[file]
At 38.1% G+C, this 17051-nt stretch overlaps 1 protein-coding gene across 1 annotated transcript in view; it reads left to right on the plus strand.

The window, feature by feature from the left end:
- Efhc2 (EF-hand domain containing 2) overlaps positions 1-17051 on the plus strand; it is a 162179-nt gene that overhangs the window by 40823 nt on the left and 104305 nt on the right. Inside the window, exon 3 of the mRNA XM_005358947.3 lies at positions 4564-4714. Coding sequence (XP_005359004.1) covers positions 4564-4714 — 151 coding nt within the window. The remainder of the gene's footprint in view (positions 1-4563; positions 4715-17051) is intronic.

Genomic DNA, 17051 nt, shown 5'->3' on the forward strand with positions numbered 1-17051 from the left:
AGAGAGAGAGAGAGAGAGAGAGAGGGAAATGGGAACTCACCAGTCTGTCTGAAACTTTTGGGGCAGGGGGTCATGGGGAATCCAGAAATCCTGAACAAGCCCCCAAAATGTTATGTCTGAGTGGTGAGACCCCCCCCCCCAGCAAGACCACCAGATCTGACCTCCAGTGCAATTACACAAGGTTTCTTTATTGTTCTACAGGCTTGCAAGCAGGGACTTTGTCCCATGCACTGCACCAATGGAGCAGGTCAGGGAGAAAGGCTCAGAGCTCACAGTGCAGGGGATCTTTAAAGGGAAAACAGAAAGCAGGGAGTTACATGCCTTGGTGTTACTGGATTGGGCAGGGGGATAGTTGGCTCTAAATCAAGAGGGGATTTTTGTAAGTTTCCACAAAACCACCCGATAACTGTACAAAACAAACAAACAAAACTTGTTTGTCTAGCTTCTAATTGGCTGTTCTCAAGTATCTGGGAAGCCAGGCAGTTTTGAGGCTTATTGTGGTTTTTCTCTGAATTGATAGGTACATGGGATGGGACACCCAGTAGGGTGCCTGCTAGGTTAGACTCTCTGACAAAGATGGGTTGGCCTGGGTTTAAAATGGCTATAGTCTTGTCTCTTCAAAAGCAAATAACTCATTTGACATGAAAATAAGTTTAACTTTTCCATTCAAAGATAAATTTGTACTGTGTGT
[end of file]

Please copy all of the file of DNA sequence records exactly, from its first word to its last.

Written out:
At 38.1% G+C, this 17051-nt stretch overlaps 1 protein-coding gene across 1 annotated transcript in view; it reads left to right on the plus strand.

The window, feature by feature from the left end:
- Efhc2 (EF-hand domain containing 2) overlaps positions 1-17051 on the plus strand; it is a 162179-nt gene that overhangs the window by 40823 nt on the left and 104305 nt on the right. Inside the window, exon 3 of the mRNA XM_005358947.3 lies at positions 4564-4714. Coding sequence (XP_005359004.1) covers positions 4564-4714 — 151 coding nt within the window. The remainder of the gene's footprint in view (positions 1-4563; positions 4715-17051) is intronic.

Genomic DNA, 17051 nt, shown 5'->3' on the forward strand with positions numbered 1-17051 from the left:
AGAGAGAGAGAGAGAGAGAGAGAGGGAAATGGGAACTCACCAGTCTGTCTGAAACTTTTGGGGCAGGGGGTCATGGGGAATCCAGAAATCCTGAACAAGCCCCCAAAATGTTATGTCTGAGTGGTGAGACCCCCCCCCCCAGCAAGACCACCAGATCTGACCTCCAGTGCAATTACACAAGGTTTCTTTATTGTTCTACAGGCTTGCAAGCAGGGACTTTGTCCCATGCACTGCACCAATGGAGCAGGTCAGGGAGAAAGGCTCAGAGCTCACAGTGCAGGGGATCTTTAAAGGGAAAACAGAAAGCAGGGAGTTACATGCCTTGGTGTTACTGGATTGGGCAGGGGGATAGTTGGCTCTAAATCAAGAGGGGATTTTTGTAAGTTTCCACAAAACCACCCGATAACTGTACAAAACAAACAAACAAAACTTGTTTGTCTAGCTTCTAATTGGCTGTTCTCAAGTATCTGGGAAGCCAGGCAGTTTTGAGGCTTATTGTGGTTTTTCTCTGAATTGATAGGTACATGGGATGGGACACCCAGTAGGGTGCCTGCTAGGTTAGACTCTCTGACAAAGATGGGTTGGCCTGGGTTTAAAATGGCTATAGTCTTGTCTCTTCAAAAGCAAATAACTCATTTGACATGAAAATAAGTTTAACTTTTCCATTCAAAGATAAATTTGTACTGTGTGT